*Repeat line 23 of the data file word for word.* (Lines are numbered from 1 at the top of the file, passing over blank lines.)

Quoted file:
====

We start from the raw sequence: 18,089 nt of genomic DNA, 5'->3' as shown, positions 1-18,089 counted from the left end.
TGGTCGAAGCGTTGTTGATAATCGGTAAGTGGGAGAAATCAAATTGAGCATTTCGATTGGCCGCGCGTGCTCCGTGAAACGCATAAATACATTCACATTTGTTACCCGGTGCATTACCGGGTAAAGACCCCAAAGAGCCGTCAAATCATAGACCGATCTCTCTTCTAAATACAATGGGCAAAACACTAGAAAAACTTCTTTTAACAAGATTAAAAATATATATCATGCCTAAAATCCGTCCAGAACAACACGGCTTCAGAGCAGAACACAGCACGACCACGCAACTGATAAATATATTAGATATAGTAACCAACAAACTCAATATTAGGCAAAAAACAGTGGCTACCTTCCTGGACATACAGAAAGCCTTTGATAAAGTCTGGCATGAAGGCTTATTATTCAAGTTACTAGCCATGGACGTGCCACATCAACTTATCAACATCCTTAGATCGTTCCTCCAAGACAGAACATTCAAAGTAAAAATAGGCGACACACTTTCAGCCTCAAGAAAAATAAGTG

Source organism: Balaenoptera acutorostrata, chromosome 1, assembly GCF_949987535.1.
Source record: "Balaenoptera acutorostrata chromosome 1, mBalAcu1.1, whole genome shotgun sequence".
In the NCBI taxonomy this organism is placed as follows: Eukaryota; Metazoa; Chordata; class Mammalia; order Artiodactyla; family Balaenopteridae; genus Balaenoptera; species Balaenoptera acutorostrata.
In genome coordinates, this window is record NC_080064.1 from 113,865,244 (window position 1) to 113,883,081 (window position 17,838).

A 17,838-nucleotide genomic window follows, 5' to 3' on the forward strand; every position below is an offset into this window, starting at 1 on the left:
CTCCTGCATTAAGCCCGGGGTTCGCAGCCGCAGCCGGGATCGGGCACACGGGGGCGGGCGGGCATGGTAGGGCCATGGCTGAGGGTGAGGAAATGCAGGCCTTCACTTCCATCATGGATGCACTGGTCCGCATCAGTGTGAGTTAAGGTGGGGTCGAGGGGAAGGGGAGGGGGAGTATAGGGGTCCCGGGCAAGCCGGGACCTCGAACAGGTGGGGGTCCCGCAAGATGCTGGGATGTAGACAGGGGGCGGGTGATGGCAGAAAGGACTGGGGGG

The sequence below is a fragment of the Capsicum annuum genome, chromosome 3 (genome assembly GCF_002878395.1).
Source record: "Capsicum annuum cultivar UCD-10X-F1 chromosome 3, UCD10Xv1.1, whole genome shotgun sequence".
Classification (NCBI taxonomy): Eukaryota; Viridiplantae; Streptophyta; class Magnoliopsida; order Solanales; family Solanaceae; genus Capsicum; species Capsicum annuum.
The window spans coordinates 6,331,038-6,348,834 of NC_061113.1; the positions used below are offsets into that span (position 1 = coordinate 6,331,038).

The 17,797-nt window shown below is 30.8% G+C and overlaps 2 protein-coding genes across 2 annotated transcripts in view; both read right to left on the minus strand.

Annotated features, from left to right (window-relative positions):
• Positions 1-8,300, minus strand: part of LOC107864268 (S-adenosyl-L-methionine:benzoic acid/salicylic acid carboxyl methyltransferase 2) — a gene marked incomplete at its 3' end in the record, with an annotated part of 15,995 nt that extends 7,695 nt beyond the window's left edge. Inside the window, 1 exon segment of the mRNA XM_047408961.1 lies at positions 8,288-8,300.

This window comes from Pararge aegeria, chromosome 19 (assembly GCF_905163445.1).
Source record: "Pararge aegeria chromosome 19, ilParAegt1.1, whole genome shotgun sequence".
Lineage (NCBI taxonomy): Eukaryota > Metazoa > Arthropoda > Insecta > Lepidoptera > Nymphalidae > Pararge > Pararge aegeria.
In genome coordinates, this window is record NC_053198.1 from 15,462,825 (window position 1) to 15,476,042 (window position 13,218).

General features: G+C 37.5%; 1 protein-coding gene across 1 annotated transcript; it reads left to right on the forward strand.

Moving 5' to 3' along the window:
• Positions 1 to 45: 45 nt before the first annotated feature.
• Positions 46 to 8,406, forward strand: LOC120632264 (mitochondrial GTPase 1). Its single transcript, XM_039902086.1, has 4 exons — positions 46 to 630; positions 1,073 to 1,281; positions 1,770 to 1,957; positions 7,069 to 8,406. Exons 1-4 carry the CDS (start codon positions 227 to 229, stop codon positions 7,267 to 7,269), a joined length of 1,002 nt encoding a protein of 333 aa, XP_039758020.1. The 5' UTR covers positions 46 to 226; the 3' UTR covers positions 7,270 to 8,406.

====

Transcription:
• Positions 46 to 8,406, forward strand: LOC120632264 (mitochondrial GTPase 1). Its single transcript, XM_039902086.1, has 4 exons — positions 46 to 630; positions 1,073 to 1,281; positions 1,770 to 1,957; positions 7,069 to 8,406. Exons 1-4 carry the CDS (start codon positions 227 to 229, stop codon positions 7,267 to 7,269), a joined length of 1,002 nt encoding a protein of 333 aa, XP_039758020.1. The 5' UTR covers positions 46 to 226; the 3' UTR covers positions 7,270 to 8,406.